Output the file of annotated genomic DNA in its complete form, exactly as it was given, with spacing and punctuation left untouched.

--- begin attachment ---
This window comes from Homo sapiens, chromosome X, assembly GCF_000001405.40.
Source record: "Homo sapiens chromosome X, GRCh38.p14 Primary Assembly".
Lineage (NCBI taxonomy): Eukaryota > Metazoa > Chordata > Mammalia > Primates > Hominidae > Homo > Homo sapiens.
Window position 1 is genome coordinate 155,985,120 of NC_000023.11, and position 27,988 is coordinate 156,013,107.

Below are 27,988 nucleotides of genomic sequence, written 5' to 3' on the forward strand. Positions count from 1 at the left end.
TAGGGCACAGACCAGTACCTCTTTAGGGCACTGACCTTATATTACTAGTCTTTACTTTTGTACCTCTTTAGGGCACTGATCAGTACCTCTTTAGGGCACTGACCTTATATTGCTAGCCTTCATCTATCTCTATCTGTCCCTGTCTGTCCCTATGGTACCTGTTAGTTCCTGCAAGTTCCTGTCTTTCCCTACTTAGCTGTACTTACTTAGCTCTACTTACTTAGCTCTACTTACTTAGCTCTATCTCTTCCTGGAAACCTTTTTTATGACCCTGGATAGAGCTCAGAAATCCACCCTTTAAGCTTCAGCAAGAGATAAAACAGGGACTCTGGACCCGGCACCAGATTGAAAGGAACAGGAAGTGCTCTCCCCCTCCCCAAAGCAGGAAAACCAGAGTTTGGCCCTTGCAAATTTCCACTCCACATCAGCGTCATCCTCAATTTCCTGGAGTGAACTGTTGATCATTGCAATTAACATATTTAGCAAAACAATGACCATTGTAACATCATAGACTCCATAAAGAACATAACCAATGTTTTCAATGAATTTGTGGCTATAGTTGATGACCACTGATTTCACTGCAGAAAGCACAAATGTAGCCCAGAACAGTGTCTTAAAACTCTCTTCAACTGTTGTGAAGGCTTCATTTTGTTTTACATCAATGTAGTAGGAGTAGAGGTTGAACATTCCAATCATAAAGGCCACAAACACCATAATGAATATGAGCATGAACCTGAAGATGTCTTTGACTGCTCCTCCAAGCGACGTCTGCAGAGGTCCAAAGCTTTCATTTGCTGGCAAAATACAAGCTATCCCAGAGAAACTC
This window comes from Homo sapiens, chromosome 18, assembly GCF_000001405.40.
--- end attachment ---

This window comes from Homo sapiens, chromosome X, assembly GCF_000001405.40.
Source record: "Homo sapiens chromosome X, GRCh38.p14 Primary Assembly".
Lineage (NCBI taxonomy): Eukaryota > Metazoa > Chordata > Mammalia > Primates > Hominidae > Homo > Homo sapiens.
Window position 1 is genome coordinate 155,985,120 of NC_000023.11, and position 27,988 is coordinate 156,013,107.

Below are 27,988 nucleotides of genomic sequence, written 5' to 3' on the forward strand. Positions count from 1 at the left end.
TAGGGCACAGACCAGTACCTCTTTAGGGCACTGACCTTATATTACTAGTCTTTACTTTTGTACCTCTTTAGGGCACTGATCAGTACCTCTTTAGGGCACTGACCTTATATTGCTAGCCTTCATCTATCTCTATCTGTCCCTGTCTGTCCCTATGGTACCTGTTAGTTCCTGCAAGTTCCTGTCTTTCCCTACTTAGCTGTACTTACTTAGCTCTACTTACTTAGCTCTACTTACTTAGCTCTATCTCTTCCTGGAAACCTTTTTTATGACCCTGGATAGAGCTCAGAAATCCACCCTTTAAGCTTCAGCAAGAGATAAAACAGGGACTCTGGACCCGGCACCAGATTGAAAGGAACAGGAAGTGCTCTCCCCCTCCCCAAAGCAGGAAAACCAGAGTTTGGCCCTTGCAAATTTCCACTCCACATCAGCGTCATCCTCAATTTCCTGGAGTGAACTGTTGATCATTGCAATTAACATATTTAGCAAAACAATGACCATTGTAACATCATAGACTCCATAAAGAACATAACCAATGTTTTCAATGAATTTGTGGCTATAGTTGATGACCACTGATTTCACTGCAGAAAGCACAAATGTAGCCCAGAACAGTGTCTTAAAACTCTCTTCAACTGTTGTGAAGGCTTCATTTTGTTTTACATCAATGTAGTAGGAGTAGAGGTTGAACATTCCAATCATAAAGGCCACAAACACCATAATGAATATGAGCATGAACCTGAAGATGTCTTTGACTGCTCCTCCAAGCGACGTCTGCAGAGGTCCAAAGCTTTCATTTGCTGGCAAAATACAAGCTATCCCAGAGAAACTC
This window comes from Homo sapiens, chromosome 18, assembly GCF_000001405.40.